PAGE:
She does it for the joy.Barb McDonald is an artist who does art, and who shares her love of creative work with others.
For Barb, the experience of art and of creating is about communicating and sharing human emotion. And, it's about the joy.
Barb explains: "It's the 70-year-old deaf man who told me that he couldn't paint."
But with Barb's help, in just one session of pallet and brush, he painted a landscape. When he looked at the work he had created, "He just started crying," said Barb.
For her, art is about the high school student with a speech impediment who had struggled with self-expression and communication. Now, she has gone on to win a regional art competition with her work.
Barb's private studio sits on the edge of Peach Valley. It is surrounded by artistic inspiration in every direction.
The studio's wide, tall windows open to ever renewing vistas of the San Juan Range, the Uncompahgre Plateau, the west escarpment of Gunnison Gorge and Grand Mesa. There is a welcoming wood stove that provides the perfect comfort for her year-round creative endeavors.
A landscape artist in Barb's studio could find a lifetime of new subjects in the constant interplay of land and sky, and of clouds and light. The studio's natural setting,
combined with Barb's heart for seeing people experience success and self discovery, has created a center of artistic aspiration and expression.
The joy of Barb's art is about the troubled youth who attended one of her classes at the Bill Heddles Recreation Center. When he saw the painting he had made on his very first try, it was almost like his life had changed forever.
For the first time, he discovered skill of his own and had seen an object of beauty come from his own effort. He was amazed and changed at what he had discovered within himself.
That is the real joy of art for Barb; sharing with others on the deepest and most personal level.
Barb was once a seeking but unsuccessful artist herself. She had a powerful creative determination to paint but was unable to discover a way to express that energy onto canvas.
She still has her first attempt at painting. It was a meticulous, arduous, six-month-long effort at drawing a picture with brush and paint. The effort simply did not satisfy her creative longings.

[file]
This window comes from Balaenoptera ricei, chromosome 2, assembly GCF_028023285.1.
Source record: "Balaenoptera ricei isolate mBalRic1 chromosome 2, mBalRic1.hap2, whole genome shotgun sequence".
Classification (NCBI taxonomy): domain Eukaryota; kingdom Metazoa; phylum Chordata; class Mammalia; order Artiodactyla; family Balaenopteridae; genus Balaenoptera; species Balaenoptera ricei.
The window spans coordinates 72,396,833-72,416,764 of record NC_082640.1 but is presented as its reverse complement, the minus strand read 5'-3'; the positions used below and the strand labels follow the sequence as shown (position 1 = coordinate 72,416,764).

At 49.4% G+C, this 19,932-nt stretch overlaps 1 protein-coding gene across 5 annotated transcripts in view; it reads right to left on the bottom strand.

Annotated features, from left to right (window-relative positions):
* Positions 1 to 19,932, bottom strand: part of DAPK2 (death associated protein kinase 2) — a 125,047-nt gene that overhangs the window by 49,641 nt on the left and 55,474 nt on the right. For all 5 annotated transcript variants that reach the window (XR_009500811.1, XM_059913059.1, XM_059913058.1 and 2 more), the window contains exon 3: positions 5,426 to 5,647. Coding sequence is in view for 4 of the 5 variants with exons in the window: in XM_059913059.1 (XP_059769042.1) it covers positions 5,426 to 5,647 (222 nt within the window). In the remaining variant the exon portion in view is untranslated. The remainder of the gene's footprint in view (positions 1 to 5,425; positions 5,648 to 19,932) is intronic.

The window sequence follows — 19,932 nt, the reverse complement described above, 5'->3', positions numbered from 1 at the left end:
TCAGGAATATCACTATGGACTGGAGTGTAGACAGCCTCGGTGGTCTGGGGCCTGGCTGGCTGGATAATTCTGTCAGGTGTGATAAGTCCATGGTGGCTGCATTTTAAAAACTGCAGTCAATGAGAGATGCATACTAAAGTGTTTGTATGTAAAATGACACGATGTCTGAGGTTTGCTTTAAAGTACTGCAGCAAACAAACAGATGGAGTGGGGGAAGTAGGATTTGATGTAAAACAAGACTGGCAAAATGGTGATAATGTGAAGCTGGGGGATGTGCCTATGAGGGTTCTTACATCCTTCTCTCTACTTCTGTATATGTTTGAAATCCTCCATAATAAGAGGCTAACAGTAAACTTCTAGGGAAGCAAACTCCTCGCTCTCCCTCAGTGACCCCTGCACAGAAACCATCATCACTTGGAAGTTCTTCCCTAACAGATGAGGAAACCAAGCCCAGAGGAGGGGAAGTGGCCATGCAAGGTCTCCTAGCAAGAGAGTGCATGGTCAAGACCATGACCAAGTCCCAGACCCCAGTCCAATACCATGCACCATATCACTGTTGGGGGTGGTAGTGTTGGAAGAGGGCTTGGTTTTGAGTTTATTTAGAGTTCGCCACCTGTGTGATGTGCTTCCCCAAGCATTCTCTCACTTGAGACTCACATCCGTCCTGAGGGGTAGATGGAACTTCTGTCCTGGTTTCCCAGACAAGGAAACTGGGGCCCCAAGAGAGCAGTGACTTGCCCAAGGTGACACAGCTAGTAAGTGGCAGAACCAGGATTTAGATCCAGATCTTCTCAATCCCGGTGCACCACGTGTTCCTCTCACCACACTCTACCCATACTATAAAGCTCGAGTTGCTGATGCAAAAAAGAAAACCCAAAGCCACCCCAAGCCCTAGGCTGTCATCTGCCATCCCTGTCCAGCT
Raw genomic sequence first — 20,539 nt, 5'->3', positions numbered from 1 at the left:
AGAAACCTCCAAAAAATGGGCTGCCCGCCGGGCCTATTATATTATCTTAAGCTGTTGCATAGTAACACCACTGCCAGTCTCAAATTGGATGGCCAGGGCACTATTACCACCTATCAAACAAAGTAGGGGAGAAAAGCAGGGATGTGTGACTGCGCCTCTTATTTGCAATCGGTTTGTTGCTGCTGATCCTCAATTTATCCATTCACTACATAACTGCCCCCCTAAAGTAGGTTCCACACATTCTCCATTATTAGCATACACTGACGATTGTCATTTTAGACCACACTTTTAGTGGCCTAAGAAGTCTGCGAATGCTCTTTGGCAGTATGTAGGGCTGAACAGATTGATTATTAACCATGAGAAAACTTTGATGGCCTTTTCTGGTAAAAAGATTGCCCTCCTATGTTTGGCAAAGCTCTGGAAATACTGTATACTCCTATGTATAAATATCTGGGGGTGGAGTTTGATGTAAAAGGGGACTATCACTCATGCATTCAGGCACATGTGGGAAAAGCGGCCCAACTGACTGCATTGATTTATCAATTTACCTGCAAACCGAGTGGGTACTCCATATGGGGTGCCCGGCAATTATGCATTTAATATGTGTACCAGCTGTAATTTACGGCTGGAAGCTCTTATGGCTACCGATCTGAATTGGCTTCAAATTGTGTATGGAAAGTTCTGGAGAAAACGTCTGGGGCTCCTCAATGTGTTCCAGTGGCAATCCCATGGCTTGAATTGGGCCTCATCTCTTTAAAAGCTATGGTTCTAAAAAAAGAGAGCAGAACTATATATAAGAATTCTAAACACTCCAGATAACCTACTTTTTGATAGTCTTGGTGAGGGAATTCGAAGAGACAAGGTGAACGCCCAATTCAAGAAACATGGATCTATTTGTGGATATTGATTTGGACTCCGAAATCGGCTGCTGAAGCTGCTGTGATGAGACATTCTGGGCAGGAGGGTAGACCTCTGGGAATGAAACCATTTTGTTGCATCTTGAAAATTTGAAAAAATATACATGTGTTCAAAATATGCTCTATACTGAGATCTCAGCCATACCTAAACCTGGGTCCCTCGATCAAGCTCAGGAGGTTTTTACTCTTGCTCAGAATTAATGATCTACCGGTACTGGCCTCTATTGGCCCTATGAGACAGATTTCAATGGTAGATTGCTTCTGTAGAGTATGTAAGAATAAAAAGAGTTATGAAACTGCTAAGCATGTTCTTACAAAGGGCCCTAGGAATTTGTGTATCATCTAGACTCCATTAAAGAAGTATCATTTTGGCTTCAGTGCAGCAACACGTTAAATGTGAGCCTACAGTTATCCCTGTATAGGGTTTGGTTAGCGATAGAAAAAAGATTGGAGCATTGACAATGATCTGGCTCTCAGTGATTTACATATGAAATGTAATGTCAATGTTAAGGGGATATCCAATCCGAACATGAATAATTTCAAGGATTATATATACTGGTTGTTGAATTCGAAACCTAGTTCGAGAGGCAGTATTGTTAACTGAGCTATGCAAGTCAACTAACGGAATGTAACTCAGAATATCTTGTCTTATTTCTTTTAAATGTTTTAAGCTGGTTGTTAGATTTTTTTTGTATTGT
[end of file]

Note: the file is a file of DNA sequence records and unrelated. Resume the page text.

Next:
She didn't give up. She sought out teachers, but their techniques and styles simply wouldn't work for her.
Today, Barb has mastered a painting technique that, when applied to canvas with a few basic artists' tools, enables anyone who ever wanted to be an artist to be one, and to be one the very first time they try.
Barb had discovered a style of landscape painting pioneered by Bill Alexander and continued by Bob Ross.It is a style that uses a special canvas prep technique and paints that make the act of applying paint more free flowing for the artist – intuitive and almost effortless.
Barb pursued instruction in the technique and then became a certified practitioner.
Newcomers to the technique can easily complete a very good painting in just a few hours on their very first try. That kind of success is a powerful encouragement to anyone who has ever wanted to express themselves artistically but has never been taught how.
Barb's technique further simplifies the painting process by using a minimal number of brushes to create desired effects on canvas. The pallette knife is also used to apply paint.
Preparation of the canvas and learning how to load painton the brushes and apply it to the work are the keys to this method. Everything else needed comes from within the artists themselves.
"Really and truly," Barb explains, "it is all in how you use the brushes. Anyone can paint."
Barb's friend, Stephanie Gilbert of Montrose, learned the technique from Barb, as did another friend, Sharon Albin of Placerville.
Gilbert said, "It is just a fabulous feeling to complete a real painting in one sitting." And, she adds with a good-natured laugh, "It's a painting of something you can actually recognize!"
Albin said, "I never had art instruction before, and to sit down and complete a painting was just really amazing."
And for Barb there's the joy. "I love teaching. I love totouch people in that way," she says. "There is no amount of money that could ever compensate you for that feeling, of joy. I just hope that I can live up to it every day of my life. blog comments powered by Disqus